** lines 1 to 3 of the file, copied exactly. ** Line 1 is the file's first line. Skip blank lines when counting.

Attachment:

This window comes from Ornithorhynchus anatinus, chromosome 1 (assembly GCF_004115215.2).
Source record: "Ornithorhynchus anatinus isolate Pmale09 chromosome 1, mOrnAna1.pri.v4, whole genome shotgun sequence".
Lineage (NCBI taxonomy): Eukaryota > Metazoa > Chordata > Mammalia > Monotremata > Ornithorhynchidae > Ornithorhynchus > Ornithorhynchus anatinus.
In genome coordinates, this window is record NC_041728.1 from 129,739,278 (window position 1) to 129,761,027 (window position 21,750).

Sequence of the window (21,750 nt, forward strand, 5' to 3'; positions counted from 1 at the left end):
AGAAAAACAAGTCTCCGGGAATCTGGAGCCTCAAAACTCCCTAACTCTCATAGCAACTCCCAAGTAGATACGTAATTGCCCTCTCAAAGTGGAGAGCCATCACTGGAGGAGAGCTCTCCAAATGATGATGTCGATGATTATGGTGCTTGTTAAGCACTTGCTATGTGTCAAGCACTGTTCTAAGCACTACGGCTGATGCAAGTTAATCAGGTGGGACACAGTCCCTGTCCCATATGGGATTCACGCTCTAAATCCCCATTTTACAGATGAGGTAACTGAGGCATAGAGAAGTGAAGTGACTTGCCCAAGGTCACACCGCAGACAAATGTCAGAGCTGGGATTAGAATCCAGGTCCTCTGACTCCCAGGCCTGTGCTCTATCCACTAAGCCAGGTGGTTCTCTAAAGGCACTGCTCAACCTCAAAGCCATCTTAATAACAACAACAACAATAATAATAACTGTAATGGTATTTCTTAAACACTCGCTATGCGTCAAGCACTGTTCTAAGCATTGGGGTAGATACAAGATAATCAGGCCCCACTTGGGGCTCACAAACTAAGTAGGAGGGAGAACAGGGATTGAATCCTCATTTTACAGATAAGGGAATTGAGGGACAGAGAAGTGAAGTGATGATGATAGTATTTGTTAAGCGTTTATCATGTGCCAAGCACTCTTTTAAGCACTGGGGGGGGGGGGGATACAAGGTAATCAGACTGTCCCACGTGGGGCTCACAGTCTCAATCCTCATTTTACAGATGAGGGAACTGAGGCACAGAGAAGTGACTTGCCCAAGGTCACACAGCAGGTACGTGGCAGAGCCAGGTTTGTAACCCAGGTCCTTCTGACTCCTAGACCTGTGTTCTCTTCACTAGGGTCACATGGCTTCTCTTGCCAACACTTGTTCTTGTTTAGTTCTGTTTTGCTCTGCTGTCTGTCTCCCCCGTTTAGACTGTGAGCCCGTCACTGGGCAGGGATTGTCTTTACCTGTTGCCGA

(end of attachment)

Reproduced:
This window comes from Ornithorhynchus anatinus, chromosome 1 (assembly GCF_004115215.2).
Source record: "Ornithorhynchus anatinus isolate Pmale09 chromosome 1, mOrnAna1.pri.v4, whole genome shotgun sequence".
Lineage (NCBI taxonomy): Eukaryota > Metazoa > Chordata > Mammalia > Monotremata > Ornithorhynchidae > Ornithorhynchus > Ornithorhynchus anatinus.